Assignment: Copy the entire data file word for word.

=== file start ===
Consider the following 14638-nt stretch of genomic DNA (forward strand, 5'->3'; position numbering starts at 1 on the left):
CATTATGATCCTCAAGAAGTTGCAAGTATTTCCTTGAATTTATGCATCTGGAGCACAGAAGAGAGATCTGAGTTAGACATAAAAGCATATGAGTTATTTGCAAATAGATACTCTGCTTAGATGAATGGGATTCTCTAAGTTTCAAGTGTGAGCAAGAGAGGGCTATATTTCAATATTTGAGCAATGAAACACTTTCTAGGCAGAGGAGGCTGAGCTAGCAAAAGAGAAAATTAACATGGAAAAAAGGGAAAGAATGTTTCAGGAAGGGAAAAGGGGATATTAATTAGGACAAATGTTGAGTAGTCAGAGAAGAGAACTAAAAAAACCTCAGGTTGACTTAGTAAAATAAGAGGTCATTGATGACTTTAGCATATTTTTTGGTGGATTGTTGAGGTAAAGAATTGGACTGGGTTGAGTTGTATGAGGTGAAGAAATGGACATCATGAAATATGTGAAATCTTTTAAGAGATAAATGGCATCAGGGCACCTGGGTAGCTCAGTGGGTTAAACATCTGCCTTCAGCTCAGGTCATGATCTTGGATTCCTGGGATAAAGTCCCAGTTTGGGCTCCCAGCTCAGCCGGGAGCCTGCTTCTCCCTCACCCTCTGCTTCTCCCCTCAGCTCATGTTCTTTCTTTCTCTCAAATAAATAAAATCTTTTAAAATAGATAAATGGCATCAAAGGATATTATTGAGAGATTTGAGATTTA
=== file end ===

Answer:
Consider the following 14638-nt stretch of genomic DNA (forward strand, 5'->3'; position numbering starts at 1 on the left):
CATTATGATCCTCAAGAAGTTGCAAGTATTTCCTTGAATTTATGCATCTGGAGCACAGAAGAGAGATCTGAGTTAGACATAAAAGCATATGAGTTATTTGCAAATAGATACTCTGCTTAGATGAATGGGATTCTCTAAGTTTCAAGTGTGAGCAAGAGAGGGCTATATTTCAATATTTGAGCAATGAAACACTTTCTAGGCAGAGGAGGCTGAGCTAGCAAAAGAGAAAATTAACATGGAAAAAAGGGAAAGAATGTTTCAGGAAGGGAAAAGGGGATATTAATTAGGACAAATGTTGAGTAGTCAGAGAAGAGAACTAAAAAAACCTCAGGTTGACTTAGTAAAATAAGAGGTCATTGATGACTTTAGCATATTTTTTGGTGGATTGTTGAGGTAAAGAATTGGACTGGGTTGAGTTGTATGAGGTGAAGAAATGGACATCATGAAATATGTGAAATCTTTTAAGAGATAAATGGCATCAGGGCACCTGGGTAGCTCAGTGGGTTAAACATCTGCCTTCAGCTCAGGTCATGATCTTGGATTCCTGGGATAAAGTCCCAGTTTGGGCTCCCAGCTCAGCCGGGAGCCTGCTTCTCCCTCACCCTCTGCTTCTCCCCTCAGCTCATGTTCTTTCTTTCTCTCAAATAAATAAAATCTTTTAAAATAGATAAATGGCATCAAAGGATATTATTGAGAGATTTGAGATTTA